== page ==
Tall poppy in field

Getting cut down for standing tall

How tall poppy syndrome influences morale and productivity in the workplace

Written by Professor Gary Martin FAIM
3 minute read
Tall poppy in field

In most workplaces, we prefer an understated Ugo or a low-profile Leanne to an overachieving Oliver.

When an employee is recognised for their outstanding performance, achievement of goals or promotion to a new position, their success is often cause for criticism rather than celebration by colleagues.

The phenomenon of “cutting down” those who might show them up is referred to as tall poppy syndrome (TPS) and can damage a high-performing employee’s morale.

TPS is based on the analogy of taller poppies being cut down to the same height as the other plants in a field to ensure a level growing performance.

Tall poppies represent those workers who rise above their colleagues in terms of their performance. Cutting down the flowers symbolises those high performers being hacked back to the same level as others through personal attacks, resentment and criticism so that they no longer stand out.

Poppy cutters, or disgruntled colleagues, sharpen their shears and strike by making use of one or more rudimentary “pruning methods” to achieve their goals.

This includes making adverse or derogatory comments about their target, sabotaging their work and suggesting their success might be attributable to reasons other than merit.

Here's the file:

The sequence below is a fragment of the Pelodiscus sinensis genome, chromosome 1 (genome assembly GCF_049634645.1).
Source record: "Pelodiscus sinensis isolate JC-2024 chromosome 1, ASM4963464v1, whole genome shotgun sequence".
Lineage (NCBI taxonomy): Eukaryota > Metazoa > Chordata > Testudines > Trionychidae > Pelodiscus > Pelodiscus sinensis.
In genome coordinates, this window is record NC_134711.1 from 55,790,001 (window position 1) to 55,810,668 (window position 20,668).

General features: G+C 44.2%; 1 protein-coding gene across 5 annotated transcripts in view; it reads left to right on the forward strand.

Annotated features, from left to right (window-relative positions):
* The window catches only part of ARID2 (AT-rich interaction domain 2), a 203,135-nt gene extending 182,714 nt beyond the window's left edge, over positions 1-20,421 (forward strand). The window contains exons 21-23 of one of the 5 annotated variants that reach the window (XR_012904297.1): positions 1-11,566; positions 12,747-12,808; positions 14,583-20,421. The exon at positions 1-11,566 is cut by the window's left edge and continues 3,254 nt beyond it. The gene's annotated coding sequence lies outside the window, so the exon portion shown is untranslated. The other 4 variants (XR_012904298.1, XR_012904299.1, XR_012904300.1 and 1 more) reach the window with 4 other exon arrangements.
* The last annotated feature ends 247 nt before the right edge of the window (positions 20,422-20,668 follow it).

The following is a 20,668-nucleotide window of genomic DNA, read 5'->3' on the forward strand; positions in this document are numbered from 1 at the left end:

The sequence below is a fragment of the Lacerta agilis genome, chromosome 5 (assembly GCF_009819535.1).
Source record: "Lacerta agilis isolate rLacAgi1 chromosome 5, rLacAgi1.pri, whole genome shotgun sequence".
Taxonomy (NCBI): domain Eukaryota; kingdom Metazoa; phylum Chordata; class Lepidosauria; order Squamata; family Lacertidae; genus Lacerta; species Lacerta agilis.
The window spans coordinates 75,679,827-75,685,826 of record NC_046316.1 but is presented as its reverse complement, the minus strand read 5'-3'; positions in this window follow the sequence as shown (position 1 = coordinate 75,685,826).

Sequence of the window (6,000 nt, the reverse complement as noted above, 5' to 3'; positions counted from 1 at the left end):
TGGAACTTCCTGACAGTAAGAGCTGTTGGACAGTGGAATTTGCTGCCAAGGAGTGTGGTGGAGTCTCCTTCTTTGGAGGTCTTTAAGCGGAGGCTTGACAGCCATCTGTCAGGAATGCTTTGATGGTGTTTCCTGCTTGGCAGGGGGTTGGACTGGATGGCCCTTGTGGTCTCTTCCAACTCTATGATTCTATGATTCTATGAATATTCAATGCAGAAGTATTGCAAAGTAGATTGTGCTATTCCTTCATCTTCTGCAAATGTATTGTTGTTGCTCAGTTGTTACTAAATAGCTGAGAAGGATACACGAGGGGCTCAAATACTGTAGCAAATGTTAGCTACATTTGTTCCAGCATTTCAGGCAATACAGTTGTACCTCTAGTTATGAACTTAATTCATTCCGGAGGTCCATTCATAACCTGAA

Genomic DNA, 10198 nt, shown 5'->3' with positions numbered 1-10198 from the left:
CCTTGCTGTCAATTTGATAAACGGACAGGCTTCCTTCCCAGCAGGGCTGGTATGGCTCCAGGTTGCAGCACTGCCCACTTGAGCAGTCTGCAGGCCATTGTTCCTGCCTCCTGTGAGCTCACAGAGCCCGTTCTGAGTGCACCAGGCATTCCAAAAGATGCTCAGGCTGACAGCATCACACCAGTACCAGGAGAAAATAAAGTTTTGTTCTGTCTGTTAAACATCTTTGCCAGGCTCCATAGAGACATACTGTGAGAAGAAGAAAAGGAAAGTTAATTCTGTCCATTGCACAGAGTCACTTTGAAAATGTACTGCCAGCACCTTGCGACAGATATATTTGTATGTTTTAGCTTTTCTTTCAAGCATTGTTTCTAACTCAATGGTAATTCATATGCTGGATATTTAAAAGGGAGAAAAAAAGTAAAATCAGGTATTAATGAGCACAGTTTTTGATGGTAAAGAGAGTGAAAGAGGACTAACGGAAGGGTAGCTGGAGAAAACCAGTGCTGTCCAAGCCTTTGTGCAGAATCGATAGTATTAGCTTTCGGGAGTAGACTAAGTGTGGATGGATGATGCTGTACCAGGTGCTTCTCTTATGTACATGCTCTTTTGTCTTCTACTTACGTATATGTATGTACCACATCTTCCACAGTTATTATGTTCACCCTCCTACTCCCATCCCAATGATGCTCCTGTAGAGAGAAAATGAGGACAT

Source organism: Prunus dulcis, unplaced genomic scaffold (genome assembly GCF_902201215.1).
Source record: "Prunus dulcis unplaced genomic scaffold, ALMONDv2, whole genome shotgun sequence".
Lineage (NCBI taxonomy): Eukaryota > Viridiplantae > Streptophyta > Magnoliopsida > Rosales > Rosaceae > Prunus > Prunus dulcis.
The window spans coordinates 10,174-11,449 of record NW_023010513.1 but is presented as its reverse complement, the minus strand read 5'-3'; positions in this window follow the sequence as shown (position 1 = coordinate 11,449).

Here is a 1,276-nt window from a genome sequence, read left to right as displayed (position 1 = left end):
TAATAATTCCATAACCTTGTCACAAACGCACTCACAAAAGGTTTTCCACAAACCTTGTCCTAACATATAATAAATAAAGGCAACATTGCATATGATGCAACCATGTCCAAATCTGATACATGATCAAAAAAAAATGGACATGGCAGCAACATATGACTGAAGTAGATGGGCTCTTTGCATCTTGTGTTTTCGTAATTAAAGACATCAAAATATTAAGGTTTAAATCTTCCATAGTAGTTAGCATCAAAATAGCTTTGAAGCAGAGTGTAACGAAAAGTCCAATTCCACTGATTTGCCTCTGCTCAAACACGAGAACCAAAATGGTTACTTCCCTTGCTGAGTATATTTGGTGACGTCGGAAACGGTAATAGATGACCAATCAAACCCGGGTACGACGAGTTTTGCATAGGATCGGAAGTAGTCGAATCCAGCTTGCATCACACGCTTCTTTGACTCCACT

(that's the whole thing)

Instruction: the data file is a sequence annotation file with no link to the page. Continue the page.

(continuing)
A person who falls victim to TPS might hesitate to share ideas, drops their performance levels for fear of being shamed, downplays their achievements and shies away from any recognition or celebration of their accomplishments.

The ripple effect in an organisation

When several high performers in a workplace are touched by TPS, the output and performance of an organisation can be impacted negatively.

Perhaps worse, the presence of TPS in the workplace can ripple across all employees in an organisation to create a culture of mediocracy that limits innovation and creativity and leads to a lack of growth and development.

Interestingly, while many link TPS exclusively with an Australian culture that values the underdog and battler, the phenomenon appears in cultures right around the world.

The Japanese say either that “the nail that sticks up gets hammered down” or there is a need to “mow the lawn”.

In England, they talk about “beheading the tall poppies”.

The French refer to “cutting the heads that stick out” while in Germany it is all about a “culture of envy”.

The Portuguese explain that it is about “cutting the wings of the best”.

TPS is in large part driven by others’ sense of insecurity. People who are not high achievers or less successful can feel threatened by others’ accomplishments.

And it will not come as a surprise that women are more likely to experience TPS than men – particularly those who are highly successful in traditionally male-dominated fields.

Those targeted for their achievements in the workplace are advised to avoid taking the comments or behaviours of jealous or resentful colleagues personally. Identifying those actions as TPS will help to make understanding their predicament somewhat easier to work through.

As for those in charge of our workplaces, reassuring employees that others’ accomplishments are not a threat is an important approach to preventing TPS from occurring in the first place.